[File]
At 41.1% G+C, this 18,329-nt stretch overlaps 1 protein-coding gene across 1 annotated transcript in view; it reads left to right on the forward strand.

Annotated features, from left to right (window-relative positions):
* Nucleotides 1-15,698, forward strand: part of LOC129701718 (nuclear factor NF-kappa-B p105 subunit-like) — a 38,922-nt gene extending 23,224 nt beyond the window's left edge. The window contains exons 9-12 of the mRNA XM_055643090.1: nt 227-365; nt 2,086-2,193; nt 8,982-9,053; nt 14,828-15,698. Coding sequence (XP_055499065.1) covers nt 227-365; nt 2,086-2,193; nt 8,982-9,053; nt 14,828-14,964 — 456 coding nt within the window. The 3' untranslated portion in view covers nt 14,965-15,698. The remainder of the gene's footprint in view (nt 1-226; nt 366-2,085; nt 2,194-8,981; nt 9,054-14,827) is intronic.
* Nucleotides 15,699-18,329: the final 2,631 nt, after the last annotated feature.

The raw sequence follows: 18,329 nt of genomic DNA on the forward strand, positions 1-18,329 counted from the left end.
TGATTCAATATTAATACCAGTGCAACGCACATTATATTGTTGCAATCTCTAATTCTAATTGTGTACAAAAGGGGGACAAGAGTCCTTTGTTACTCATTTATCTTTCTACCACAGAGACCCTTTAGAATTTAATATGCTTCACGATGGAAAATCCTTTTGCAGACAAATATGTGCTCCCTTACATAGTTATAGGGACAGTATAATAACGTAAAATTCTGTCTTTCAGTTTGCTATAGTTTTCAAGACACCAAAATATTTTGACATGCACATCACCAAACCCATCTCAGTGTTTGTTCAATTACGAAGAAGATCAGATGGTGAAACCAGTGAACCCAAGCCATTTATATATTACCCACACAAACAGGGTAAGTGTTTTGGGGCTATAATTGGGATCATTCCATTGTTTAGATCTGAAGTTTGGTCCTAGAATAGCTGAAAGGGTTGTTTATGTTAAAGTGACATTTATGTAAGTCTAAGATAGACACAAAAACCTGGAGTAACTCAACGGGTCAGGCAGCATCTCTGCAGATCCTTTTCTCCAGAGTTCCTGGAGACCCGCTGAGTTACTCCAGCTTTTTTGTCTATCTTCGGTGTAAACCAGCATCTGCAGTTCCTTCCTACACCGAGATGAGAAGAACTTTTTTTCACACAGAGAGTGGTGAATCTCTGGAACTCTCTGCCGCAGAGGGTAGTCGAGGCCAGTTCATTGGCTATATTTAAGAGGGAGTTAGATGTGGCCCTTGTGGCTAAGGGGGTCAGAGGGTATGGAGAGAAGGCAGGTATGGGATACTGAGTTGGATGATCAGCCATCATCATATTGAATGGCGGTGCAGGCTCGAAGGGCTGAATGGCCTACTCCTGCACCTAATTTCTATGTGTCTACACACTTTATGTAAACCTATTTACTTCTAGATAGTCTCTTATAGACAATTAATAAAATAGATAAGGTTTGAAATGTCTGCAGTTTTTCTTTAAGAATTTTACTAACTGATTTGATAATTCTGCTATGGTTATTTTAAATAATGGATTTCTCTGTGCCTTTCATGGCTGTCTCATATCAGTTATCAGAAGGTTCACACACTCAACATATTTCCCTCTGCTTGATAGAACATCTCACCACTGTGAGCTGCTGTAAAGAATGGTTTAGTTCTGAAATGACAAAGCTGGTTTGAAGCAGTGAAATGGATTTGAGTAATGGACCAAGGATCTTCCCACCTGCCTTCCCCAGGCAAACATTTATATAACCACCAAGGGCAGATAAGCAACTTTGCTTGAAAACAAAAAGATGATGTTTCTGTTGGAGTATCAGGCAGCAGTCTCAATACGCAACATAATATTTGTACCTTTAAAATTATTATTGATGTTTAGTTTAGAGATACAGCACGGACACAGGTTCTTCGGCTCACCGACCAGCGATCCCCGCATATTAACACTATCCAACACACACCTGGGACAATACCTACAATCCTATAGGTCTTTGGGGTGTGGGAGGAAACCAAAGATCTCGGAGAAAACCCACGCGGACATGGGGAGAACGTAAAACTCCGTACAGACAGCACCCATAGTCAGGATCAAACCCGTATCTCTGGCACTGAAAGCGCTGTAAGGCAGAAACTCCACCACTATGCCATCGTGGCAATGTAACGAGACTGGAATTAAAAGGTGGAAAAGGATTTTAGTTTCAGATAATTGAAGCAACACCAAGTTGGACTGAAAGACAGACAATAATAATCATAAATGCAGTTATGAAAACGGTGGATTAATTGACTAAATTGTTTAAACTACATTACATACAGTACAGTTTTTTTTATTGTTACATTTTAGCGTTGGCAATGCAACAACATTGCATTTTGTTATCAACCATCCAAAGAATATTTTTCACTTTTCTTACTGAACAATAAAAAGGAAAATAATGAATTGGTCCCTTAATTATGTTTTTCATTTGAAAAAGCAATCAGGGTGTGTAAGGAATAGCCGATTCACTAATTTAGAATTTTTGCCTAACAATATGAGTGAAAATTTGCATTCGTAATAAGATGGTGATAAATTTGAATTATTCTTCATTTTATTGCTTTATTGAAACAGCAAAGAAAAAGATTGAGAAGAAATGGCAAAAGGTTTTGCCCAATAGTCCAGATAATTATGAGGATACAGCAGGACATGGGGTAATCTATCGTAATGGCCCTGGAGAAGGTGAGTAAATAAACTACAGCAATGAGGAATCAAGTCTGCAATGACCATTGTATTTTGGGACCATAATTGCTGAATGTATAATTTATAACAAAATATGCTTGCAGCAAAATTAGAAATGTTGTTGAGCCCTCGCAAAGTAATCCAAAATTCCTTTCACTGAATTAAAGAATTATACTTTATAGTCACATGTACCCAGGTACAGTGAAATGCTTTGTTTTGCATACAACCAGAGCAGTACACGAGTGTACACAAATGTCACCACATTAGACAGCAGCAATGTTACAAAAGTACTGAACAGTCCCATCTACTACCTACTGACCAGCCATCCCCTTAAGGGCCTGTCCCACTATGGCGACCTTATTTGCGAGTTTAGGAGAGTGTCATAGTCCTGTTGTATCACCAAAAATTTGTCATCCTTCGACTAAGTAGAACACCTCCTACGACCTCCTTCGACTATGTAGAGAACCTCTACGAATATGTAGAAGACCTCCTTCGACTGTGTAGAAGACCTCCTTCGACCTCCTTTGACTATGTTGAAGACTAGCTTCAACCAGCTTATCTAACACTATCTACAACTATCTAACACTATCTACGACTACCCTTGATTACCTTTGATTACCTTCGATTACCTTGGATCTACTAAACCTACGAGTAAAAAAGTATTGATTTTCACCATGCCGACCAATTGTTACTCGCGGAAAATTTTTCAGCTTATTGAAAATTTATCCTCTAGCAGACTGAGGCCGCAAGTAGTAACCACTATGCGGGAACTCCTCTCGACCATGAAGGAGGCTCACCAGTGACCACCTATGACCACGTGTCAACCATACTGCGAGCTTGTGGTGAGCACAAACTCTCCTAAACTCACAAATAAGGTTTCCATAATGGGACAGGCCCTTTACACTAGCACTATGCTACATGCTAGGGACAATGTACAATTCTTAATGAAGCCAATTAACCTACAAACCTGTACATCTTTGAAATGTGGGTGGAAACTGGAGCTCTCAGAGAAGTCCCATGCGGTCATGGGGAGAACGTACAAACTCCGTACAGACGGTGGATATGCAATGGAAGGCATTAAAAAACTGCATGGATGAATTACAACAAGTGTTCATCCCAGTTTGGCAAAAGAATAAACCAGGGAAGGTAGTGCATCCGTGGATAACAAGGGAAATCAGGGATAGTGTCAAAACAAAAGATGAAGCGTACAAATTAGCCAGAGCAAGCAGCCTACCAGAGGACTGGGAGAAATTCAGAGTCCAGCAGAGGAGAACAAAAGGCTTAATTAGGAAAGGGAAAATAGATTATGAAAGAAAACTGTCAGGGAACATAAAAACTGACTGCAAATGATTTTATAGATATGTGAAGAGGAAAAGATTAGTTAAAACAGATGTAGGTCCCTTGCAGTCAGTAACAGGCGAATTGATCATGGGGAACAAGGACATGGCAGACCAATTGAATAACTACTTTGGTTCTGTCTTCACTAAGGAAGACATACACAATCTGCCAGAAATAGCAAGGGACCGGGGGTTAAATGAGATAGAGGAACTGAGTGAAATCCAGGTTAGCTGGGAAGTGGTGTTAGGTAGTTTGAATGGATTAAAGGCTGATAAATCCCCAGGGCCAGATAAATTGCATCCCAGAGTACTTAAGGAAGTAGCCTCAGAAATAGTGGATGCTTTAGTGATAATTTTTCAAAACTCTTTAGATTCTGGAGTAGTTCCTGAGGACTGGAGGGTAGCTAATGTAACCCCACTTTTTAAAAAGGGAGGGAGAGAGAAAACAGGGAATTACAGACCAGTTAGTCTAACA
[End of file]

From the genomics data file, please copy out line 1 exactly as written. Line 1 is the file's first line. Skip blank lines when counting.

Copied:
At 41.1% G+C, this 18,329-nt stretch overlaps 1 protein-coding gene across 1 annotated transcript in view; it reads left to right on the forward strand.